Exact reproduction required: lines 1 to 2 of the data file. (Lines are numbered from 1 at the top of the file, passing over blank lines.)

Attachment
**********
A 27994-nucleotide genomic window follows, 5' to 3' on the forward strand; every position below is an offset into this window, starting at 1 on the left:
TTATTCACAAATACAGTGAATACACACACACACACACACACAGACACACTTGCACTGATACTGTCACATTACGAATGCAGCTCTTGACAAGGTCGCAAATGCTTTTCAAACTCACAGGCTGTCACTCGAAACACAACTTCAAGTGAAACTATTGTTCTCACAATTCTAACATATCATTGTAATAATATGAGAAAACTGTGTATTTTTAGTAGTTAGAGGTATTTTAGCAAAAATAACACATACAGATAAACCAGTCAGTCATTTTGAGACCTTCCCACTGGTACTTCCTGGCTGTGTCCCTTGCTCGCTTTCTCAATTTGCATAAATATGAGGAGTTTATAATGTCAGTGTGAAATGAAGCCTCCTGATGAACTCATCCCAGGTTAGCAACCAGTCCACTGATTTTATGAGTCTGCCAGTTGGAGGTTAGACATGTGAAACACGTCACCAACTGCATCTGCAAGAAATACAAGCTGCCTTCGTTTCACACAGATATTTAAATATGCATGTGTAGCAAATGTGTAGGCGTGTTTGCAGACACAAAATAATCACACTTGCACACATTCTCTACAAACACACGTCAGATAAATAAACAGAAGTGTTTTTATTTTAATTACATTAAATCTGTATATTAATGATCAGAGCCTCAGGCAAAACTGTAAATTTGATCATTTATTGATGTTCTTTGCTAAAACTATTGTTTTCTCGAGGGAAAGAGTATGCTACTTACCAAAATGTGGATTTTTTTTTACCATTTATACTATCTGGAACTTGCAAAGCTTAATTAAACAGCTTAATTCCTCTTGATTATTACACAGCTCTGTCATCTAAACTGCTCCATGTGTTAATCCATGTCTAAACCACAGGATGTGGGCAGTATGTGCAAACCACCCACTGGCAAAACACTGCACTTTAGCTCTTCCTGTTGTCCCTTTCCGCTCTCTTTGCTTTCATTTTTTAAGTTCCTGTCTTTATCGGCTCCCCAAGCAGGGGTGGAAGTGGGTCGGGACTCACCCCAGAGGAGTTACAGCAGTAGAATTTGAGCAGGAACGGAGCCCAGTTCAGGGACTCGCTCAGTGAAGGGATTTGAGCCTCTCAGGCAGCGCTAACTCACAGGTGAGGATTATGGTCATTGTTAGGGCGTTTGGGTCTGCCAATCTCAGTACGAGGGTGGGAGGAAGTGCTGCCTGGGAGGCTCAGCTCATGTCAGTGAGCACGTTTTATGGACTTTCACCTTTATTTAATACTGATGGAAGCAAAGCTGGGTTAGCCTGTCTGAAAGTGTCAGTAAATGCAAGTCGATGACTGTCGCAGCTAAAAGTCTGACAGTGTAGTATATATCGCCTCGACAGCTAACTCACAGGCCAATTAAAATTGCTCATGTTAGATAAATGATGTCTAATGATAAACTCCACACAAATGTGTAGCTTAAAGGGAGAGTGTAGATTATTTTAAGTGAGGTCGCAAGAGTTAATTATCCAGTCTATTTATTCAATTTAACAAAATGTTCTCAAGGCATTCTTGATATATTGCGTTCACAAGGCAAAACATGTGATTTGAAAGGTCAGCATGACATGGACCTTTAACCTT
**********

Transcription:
A 27994-nucleotide genomic window follows, 5' to 3' on the forward strand; every position below is an offset into this window, starting at 1 on the left:
TTATTCACAAATACAGTGAATACACACACACACACACACACAGACACACTTGCACTGATACTGTCACATTACGAATGCAGCTCTTGACAAGGTCGCAAATGCTTTTCAAACTCACAGGCTGTCACTCGAAACACAACTTCAAGTGAAACTATTGTTCTCACAATTCTAACATATCATTGTAATAATATGAGAAAACTGTGTATTTTTAGTAGTTAGAGGTATTTTAGCAAAAATAACACATACAGATAAACCAGTCAGTCATTTTGAGACCTTCCCACTGGTACTTCCTGGCTGTGTCCCTTGCTCGCTTTCTCAATTTGCATAAATATGAGGAGTTTATAATGTCAGTGTGAAATGAAGCCTCCTGATGAACTCATCCCAGGTTAGCAACCAGTCCACTGATTTTATGAGTCTGCCAGTTGGAGGTTAGACATGTGAAACACGTCACCAACTGCATCTGCAAGAAATACAAGCTGCCTTCGTTTCACACAGATATTTAAATATGCATGTGTAGCAAATGTGTAGGCGTGTTTGCAGACACAAAATAATCACACTTGCACACATTCTCTACAAACACACGTCAGATAAATAAACAGAAGTGTTTTTATTTTAATTACATTAAATCTGTATATTAATGATCAGAGCCTCAGGCAAAACTGTAAATTTGATCATTTATTGATGTTCTTTGCTAAAACTATTGTTTTCTCGAGGGAAAGAGTATGCTACTTACCAAAATGTGGATTTTTTTTTACCATTTATACTATCTGGAACTTGCAAAGCTTAATTAAACAGCTTAATTCCTCTTGATTATTACACAGCTCTGTCATCTAAACTGCTCCATGTGTTAATCCATGTCTAAACCACAGGATGTGGGCAGTATGTGCAAACCACCCACTGGCAAAACACTGCACTTTAGCTCTTCCTGTTGTCCCTTTCCGCTCTCTTTGCTTTCATTTTTTAAGTTCCTGTCTTTATCGGCTCCCCAAGCAGGGGTGGAAGTGGGTCGGGACTCACCCCAGAGGAGTTACAGCAGTAGAATTTGAGCAGGAACGGAGCCCAGTTCAGGGACTCGCTCAGTGAAGGGATTTGAGCCTCTCAGGCAGCGCTAACTCACAGGTGAGGATTATGGTCATTGTTAGGGCGTTTGGGTCTGCCAATCTCAGTACGAGGGTGGGAGGAAGTGCTGCCTGGGAGGCTCAGCTCATGTCAGTGAGCACGTTTTATGGACTTTCACCTTTATTTAATACTGATGGAAGCAAAGCTGGGTTAGCCTGTCTGAAAGTGTCAGTAAATGCAAGTCGATGACTGTCGCAGCTAAAAGTCTGACAGTGTAGTATATATCGCCTCGACAGCTAACTCACAGGCCAATTAAAATTGCTCATGTTAGATAAATGATGTCTAATGATAAACTCCACACAAATGTGTAGCTTAAAGGGAGAGTGTAGATTATTTTAAGTGAGGTCGCAAGAGTTAATTATCCAGTCTATTTATTCAATTTAACAAAATGTTCTCAAGGCATTCTTGATATATTGCGTTCACAAGGCAAAACATGTGATTTGAAAGGTCAGCATGACATGGACCTTTAACCTT